Janet, Cornville, Arizona
A: The Archives does not have complete production files on Sancho, the Homing Steer, but I refer you to William R. Koehler’s book, The Wonderful World of Disney Animals (1979), in which there is a chapter on that television show. Besides Koehler, the other animal trainer was Al Niemela.
Jason, Edmond, Oklahoma
A: Escapade in Florence was the television movie, aired in two parts, in 1962. It has never been released on DVD.
Austin, Salt Lake City, Utah
A: Kit Cloudkicker on Tale Spin was indeed an orphan; no parents were ever created for him. You can find some merchandise from the show on eBay.
Austin, Ogden, Utah
A: You are thinking of Marsupilami, whose friend was Maurice, a gorilla. Maurice was indeed in a pink T-shirt. The animated shows aired back in 1993-’94. There were only 13 episodes—and were based on a European comic book character from the 1960s.
Bill, Veneta, Oregon
A: This film was also known as Born to Run, which was its TV title in the U.S. when it aired in 1979. It had been released theatrically in Australia and the U.K. as Harness Fever in 1977. We do not know who would have painted your artwork, but the film was produced in Australia, with David Copping credited as its art director.
Jody, West Des Moines, Iowa
A: Avonlea, based on the stories by Lucy Maud Montgomery who wrote Anne of Green Gables, aired on Disney Channel from 1990 to 1996. The popular series was about a high-spirited girl, Sara Stanley, who went to Prince Edward Island in Canada to live with relatives. Sarah Polley starred as Sara.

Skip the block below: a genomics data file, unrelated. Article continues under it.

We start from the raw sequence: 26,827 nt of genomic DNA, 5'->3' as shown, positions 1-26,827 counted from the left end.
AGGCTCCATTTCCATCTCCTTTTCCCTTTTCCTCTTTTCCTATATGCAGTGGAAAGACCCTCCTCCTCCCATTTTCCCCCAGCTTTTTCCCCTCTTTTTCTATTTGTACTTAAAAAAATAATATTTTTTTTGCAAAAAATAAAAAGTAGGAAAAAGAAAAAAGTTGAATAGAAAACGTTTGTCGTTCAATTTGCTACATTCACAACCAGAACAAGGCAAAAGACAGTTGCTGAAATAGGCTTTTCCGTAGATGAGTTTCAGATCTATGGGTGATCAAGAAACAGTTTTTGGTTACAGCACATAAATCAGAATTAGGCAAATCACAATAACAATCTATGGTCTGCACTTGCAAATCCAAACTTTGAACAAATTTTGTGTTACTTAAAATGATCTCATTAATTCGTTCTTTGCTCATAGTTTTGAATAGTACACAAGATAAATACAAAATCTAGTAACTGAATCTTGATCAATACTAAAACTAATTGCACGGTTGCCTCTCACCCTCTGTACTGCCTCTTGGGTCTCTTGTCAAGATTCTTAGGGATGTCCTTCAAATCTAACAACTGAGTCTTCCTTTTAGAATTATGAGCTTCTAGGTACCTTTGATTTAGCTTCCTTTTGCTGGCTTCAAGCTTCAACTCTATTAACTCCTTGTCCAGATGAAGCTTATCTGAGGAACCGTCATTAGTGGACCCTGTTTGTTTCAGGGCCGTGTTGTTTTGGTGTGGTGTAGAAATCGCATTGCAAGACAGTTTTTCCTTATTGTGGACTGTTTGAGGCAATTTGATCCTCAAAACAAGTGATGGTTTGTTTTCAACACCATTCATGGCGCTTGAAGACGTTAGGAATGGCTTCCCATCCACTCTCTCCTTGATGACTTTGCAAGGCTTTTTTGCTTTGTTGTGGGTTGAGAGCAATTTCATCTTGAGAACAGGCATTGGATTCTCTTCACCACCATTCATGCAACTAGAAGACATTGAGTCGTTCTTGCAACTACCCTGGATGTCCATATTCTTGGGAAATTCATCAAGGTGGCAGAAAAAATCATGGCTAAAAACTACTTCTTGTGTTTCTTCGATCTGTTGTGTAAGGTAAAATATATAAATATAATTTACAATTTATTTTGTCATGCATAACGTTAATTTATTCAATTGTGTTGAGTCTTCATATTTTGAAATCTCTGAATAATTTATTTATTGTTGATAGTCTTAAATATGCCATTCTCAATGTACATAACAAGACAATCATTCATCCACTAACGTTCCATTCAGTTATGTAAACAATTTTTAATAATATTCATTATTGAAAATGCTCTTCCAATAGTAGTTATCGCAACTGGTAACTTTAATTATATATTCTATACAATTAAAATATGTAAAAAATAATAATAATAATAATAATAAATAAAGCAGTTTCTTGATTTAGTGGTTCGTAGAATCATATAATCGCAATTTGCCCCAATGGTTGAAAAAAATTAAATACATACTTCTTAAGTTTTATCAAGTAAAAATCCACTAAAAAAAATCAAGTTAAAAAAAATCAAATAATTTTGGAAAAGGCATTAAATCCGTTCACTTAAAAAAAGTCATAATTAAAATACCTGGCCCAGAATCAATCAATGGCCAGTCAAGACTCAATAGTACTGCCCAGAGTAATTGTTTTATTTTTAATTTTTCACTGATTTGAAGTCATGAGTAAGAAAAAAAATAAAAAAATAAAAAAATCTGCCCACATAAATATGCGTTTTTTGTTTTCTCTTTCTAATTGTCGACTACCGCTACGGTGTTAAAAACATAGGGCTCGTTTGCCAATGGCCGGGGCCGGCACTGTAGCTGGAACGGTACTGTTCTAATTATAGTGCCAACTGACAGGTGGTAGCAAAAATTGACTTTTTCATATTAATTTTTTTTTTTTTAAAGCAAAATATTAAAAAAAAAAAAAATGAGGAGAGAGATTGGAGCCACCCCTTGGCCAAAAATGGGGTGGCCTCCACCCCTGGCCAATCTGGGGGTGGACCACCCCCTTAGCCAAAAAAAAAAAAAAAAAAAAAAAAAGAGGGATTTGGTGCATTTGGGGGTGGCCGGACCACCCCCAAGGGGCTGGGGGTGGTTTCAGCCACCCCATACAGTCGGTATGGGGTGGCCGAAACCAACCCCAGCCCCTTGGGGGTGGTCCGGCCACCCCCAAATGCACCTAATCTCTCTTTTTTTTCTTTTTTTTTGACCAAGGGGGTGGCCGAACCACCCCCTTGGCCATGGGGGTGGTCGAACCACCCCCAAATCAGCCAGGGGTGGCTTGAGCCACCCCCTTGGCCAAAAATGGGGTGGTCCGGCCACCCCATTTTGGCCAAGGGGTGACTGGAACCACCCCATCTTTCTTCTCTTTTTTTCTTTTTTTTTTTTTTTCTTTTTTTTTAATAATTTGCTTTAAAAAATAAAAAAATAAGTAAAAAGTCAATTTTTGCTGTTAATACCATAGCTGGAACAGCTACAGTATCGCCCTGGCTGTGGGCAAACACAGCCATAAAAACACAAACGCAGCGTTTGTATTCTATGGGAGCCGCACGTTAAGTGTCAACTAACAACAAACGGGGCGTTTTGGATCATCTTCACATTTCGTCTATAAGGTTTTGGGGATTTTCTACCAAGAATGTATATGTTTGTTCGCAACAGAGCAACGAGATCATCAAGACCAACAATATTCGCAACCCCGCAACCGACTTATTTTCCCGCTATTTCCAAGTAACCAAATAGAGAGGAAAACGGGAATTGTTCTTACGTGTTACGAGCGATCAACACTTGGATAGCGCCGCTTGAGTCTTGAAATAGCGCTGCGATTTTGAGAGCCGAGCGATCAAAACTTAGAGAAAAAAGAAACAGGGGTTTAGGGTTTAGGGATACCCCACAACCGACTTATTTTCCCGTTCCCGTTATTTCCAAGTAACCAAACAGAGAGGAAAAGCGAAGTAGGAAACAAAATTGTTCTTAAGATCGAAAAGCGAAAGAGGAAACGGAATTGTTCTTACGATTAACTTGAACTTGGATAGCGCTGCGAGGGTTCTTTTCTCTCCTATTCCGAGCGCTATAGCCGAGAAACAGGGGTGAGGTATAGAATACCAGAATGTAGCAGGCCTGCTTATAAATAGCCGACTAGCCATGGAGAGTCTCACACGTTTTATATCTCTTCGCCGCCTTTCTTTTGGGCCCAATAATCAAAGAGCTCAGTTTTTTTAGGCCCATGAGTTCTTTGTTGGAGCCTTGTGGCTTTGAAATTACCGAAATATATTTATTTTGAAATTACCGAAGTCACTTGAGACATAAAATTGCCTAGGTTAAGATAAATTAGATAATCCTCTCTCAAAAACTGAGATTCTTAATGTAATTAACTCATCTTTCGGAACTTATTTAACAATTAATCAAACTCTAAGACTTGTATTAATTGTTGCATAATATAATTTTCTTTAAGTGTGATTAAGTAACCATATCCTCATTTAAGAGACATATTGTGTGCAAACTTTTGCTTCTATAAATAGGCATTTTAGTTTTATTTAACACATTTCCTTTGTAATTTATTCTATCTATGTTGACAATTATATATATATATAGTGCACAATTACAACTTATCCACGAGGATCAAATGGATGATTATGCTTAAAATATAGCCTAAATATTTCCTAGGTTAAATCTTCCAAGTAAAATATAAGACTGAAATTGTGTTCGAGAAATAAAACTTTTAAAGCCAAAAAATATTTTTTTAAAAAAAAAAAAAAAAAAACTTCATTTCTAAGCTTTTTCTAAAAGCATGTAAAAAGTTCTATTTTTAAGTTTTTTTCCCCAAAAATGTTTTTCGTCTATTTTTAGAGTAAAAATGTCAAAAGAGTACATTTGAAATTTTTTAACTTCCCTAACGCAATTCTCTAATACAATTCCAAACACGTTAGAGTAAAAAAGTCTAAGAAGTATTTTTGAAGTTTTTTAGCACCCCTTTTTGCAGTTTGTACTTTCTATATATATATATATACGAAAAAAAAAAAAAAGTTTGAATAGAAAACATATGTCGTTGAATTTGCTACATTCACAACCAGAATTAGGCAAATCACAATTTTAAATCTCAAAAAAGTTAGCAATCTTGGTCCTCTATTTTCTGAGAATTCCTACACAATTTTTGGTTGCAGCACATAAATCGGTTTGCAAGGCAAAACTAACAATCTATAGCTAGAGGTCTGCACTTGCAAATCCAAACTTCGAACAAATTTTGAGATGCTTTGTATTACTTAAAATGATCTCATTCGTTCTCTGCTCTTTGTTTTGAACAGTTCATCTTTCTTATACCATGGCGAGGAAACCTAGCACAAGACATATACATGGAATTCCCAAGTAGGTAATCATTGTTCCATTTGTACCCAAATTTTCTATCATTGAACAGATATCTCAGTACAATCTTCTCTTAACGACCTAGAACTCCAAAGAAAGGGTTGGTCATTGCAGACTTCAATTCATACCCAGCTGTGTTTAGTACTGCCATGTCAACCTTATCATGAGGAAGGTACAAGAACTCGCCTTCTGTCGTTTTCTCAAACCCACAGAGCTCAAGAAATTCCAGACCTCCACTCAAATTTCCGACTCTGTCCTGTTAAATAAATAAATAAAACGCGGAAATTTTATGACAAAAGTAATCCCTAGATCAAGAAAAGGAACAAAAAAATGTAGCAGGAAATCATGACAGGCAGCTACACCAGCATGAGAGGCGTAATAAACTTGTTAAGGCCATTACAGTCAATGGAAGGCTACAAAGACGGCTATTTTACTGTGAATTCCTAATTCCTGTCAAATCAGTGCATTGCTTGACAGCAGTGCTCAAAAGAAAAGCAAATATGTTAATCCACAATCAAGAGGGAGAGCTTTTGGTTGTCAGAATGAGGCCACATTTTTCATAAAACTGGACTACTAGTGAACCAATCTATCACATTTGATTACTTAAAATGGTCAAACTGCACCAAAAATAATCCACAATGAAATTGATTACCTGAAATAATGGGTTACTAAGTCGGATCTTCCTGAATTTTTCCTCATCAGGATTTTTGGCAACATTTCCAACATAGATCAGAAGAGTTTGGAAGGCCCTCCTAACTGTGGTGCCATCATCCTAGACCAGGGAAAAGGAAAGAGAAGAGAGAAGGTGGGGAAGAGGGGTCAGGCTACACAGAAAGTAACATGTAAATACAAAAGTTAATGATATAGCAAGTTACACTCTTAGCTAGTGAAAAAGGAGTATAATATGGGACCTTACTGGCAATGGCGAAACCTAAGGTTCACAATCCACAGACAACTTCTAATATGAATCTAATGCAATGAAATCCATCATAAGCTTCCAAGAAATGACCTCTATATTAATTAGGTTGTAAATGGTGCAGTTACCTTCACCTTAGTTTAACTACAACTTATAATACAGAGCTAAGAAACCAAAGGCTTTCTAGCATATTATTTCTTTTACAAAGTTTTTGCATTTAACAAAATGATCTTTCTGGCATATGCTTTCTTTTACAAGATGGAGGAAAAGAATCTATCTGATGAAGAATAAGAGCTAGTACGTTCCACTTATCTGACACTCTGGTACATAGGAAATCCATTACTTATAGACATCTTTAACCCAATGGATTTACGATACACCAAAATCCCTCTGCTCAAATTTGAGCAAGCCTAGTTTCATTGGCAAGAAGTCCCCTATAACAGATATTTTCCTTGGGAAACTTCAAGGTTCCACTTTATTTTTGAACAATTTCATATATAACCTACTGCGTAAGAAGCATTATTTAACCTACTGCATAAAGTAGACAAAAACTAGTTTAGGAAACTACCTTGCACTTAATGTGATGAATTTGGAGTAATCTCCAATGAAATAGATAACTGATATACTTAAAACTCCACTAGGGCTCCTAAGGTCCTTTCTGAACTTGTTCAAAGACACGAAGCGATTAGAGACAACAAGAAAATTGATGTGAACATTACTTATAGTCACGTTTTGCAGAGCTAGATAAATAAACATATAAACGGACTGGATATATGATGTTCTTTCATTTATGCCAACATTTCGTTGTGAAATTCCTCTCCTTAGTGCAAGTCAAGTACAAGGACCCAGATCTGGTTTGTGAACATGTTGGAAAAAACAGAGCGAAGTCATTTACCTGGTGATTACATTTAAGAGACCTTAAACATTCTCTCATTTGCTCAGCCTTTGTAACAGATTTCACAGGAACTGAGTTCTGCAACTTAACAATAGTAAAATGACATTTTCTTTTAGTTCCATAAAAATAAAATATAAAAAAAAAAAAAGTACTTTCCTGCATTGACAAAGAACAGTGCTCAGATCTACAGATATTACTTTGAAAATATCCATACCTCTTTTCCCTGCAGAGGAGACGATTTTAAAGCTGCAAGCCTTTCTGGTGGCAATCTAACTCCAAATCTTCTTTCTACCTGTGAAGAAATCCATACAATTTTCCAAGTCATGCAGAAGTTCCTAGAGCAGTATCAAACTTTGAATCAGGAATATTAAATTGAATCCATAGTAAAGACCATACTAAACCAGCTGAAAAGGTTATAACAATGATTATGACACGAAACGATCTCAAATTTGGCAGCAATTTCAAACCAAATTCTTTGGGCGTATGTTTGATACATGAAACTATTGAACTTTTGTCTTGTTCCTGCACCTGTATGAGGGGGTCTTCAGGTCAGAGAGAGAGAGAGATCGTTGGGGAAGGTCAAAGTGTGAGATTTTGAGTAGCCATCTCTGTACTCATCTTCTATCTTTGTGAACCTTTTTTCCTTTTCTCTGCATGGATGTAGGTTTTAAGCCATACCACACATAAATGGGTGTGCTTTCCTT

Phillip, Paducah, Kentucky
A: The Swamp Fox films were released on DVD in 2005 in the Walt Disney Treasures series with The Nine Lives of Elfego Baca.
Loreto, Honolulu, Hawaii
A: You must not have the 2006 third edition of Disney A to Z. They are all there, except for Susie Q, which is not a Disney-produced film.
John, Haverhill, Massachusetts
A: The two-hour television movie was Walt Disney: One Man’s Dream, airing on December 12, 1981; it has not been released on DVD.
John, Thousand Oaks, California
A: Peter Martin, with Marc B. Ray, wrote several of the introductory songs for the different days of the week for the 1970s version of The Mickey Mouse Club. Composers listed for the complete shows were Buddy Baker, Robert Brunner, and Will Schaefer.